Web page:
Cochrane's risk of bias tool for non-randomized studies (ROBINS-I) is frequently misapplied: A methodological systematic review

Igelström, E. , Campbell, M. , Craig, P. and Katikireddi, S. V. (2021) Cochrane's risk of bias tool for non-randomized studies (ROBINS-I) is frequently misapplied: A methodological systematic review. Journal of Clinical Epidemiology, 140, pp. 22-32. (doi: 10.1016/j.jclinepi.2021.08.022) (PMID:34437948)

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Abstract

Objectives: We aimed to review how ‘Risk of Bias In Non-randomized Studies–of Interventions’ (ROBINS-I), a Cochrane risk of bias assessment tool, has been used in recent systematic reviews. Study Design and Setting: Database and citation searches were conducted in March 2020 to identify recently published reviews using ROBINS-I. Reported ROBINS-I assessments and data on how ROBINS-I was used were extracted from each review. Methodological quality of reviews was assessed using AMSTAR 2 (‘A MeaSurement Tool to Assess systematic Reviews’). Results: Of 181 hits, 124 reviews were included. Risk of bias was serious/critical in 54% of assessments on average, most commonly due to confounding. Quality of reviews was mostly low, and modifications and incorrect use of ROBINS-I were common, with 20% reviews modifying the rating scale, 20% understating overall risk of bias, and 19% including critical-risk of bias studies in evidence synthesis. Poorly conducted reviews were more likely to report low/moderate risk of bias (predicted probability 57% [95% CI: 47–67] in critically low-quality reviews, 31% [19–46] in high/moderate-quality reviews). Conclusion: Low-quality reviews frequently apply ROBINS-I incorrectly, and may thus inappropriately include or give too much weight to uncertain evidence. Readers should be aware that such problems can lead to incorrect conclusions in reviews.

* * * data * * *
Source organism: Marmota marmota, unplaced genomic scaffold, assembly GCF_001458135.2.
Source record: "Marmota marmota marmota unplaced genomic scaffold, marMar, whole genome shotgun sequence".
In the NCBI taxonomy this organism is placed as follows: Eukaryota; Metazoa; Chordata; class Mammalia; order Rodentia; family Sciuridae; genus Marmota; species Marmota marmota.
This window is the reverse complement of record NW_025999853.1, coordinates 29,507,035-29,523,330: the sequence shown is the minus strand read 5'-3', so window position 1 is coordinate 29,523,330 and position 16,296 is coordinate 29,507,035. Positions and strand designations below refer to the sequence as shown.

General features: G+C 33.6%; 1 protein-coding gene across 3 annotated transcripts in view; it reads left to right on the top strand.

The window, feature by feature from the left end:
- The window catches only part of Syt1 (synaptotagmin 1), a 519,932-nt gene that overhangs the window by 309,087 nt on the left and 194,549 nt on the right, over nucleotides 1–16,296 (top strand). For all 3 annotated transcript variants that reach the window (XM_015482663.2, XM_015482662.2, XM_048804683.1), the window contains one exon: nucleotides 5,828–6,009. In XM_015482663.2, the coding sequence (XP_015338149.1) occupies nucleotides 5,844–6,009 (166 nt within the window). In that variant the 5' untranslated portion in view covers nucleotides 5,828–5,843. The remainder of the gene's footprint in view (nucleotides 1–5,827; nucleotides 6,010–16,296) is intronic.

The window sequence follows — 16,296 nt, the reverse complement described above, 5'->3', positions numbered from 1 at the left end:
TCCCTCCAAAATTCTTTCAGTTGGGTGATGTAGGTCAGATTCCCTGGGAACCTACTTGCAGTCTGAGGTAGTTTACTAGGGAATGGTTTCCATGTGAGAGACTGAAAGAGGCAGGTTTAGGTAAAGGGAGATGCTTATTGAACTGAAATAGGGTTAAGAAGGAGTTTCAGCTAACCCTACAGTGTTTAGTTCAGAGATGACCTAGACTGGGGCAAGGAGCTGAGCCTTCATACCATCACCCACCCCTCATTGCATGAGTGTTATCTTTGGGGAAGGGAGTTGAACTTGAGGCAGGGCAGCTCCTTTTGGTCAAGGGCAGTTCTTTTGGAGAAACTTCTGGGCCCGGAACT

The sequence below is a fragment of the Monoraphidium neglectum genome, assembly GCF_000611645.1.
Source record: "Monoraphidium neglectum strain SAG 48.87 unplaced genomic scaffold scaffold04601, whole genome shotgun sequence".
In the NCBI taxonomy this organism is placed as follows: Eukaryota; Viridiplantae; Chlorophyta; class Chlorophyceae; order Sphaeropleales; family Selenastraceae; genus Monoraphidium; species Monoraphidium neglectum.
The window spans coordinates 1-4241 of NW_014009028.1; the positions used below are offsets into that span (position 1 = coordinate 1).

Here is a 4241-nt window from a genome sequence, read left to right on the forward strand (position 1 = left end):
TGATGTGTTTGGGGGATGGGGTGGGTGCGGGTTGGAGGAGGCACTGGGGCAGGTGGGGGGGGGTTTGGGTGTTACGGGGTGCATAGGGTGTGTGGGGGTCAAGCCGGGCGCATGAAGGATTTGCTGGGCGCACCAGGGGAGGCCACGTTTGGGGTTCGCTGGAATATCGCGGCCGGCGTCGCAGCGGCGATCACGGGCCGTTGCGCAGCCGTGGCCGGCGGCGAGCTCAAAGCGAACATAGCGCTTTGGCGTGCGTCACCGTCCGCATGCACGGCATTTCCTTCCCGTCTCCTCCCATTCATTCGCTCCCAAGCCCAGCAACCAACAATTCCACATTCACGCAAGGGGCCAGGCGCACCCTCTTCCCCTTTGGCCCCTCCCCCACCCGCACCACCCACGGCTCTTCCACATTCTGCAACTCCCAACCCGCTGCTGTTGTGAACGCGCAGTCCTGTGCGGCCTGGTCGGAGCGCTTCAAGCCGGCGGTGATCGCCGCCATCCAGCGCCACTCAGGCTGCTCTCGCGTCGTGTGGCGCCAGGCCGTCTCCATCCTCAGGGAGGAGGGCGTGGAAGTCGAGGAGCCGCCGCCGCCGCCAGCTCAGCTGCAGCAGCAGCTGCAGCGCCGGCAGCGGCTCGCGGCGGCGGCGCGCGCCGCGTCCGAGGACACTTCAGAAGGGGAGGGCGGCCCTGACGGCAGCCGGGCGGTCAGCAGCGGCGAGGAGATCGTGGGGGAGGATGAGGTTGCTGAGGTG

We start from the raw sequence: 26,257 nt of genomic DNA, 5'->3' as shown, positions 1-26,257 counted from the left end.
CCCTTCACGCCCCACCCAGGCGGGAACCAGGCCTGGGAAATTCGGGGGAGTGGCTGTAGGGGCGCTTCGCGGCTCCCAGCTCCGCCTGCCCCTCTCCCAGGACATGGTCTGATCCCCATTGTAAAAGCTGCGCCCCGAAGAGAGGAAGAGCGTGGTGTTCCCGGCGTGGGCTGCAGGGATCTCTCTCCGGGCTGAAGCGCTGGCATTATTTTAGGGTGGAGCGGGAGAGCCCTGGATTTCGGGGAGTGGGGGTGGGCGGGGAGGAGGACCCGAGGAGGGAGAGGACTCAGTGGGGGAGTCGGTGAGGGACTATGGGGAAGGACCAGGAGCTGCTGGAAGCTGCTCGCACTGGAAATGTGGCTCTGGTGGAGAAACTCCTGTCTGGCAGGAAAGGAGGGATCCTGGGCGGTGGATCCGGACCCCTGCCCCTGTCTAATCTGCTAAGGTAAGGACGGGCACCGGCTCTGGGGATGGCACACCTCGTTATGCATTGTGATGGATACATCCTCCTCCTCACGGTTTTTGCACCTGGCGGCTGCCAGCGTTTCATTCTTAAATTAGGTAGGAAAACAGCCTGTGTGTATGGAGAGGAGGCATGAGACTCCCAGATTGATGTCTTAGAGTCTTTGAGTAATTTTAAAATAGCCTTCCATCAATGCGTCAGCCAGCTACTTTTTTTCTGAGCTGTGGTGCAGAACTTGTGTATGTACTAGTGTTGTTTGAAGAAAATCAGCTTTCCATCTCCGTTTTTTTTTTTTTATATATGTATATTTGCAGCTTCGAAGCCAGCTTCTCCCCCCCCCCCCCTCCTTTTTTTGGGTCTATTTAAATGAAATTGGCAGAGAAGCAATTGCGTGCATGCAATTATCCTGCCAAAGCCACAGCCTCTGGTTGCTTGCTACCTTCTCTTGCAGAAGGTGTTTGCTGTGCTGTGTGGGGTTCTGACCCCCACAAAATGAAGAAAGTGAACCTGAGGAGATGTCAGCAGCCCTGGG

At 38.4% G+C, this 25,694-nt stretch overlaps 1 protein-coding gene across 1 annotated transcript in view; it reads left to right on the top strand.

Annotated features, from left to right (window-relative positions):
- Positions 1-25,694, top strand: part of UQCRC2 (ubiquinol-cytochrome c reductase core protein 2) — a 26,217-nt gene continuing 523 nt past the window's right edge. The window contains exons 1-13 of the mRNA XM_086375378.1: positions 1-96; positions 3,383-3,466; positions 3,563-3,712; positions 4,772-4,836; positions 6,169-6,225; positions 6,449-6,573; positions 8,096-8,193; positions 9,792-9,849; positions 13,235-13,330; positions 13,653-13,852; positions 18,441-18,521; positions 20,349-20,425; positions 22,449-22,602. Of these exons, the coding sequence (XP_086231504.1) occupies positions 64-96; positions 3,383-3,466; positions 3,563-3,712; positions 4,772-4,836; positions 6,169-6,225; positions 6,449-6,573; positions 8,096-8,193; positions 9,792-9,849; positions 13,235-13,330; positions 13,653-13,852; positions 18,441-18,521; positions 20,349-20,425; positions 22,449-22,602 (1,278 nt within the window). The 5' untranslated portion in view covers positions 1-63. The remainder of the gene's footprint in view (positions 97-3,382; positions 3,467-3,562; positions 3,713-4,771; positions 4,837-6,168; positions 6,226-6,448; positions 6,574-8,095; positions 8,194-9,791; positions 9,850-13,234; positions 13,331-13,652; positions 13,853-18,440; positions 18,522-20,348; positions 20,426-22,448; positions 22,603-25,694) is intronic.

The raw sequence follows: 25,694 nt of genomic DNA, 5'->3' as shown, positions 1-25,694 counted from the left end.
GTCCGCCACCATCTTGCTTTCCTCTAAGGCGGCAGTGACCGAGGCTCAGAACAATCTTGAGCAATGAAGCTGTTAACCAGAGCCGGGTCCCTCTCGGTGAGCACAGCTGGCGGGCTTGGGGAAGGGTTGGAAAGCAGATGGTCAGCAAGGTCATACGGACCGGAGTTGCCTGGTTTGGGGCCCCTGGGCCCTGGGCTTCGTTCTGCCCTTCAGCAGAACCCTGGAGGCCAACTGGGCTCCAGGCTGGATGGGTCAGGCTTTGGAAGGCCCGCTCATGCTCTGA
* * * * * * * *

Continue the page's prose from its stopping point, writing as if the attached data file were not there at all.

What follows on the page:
Item Type:Articles
Additional Information:E.I., M.C., P.C., and S.V.K. receive funding from the Medical Research Council (MC_UU_00022/2) and the Scottish Government Chief Scientist Office (SPHSU17). S.V.K. is supported by an NHS Research Scotland Senior Clinical Fellowship (SCAF/15/02).
Status:Published
Refereed:Yes
Glasgow Author(s) Enlighten ID:Katikireddi, Professor Vittal and Craig, Professor Peter and Igelström, Erik and Campbell, Ms Mhairi
Creator Roles:
Igelström, E.Conceptualization, Methodology, Investigation, Formal analysis, Writing – original draft
Campbell, M.Validation, Writing – review and editing
Craig, P.Validation, Writing – review and editing
Katikireddi, S. V.Conceptualization, Supervision, Validation, Writing – review and editing
Authors: Igelström, E., Campbell, M., Craig, P., and Katikireddi, S. V.
College/School:College of Medical Veterinary and Life Sciences > Institute of Health and Wellbeing > MRC/CSO SPHSU
Journal Name:Journal of Clinical Epidemiology
Publisher:Elsevier
ISSN:0895-4356
ISSN (Online):1878-5921
Published Online:23 August 2021
Copyright Holders:Copyright © 2021 The Authors
First Published:First published in Journal of Clinical Epidemiology 140:22-32
Publisher Policy:Reproduced under a Creative Commons License

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Project CodeAward NoProject NamePrincipal InvestigatorFunder's NameFunder RefLead Dept
Inequalities in healthMedical Research Council (MRC)MC_UU_00022/2HW - MRC/CSO Social and Public Health Sciences Unit
Chief Scientific Adviser (CSO)SPHSU17
172690Understanding the impacts of welfare policy on health: A novel data linkage studySrinivasa KatikireddiOffice of the Chief Scientific Adviser (CSO)SCAF/15/02HW - Public Health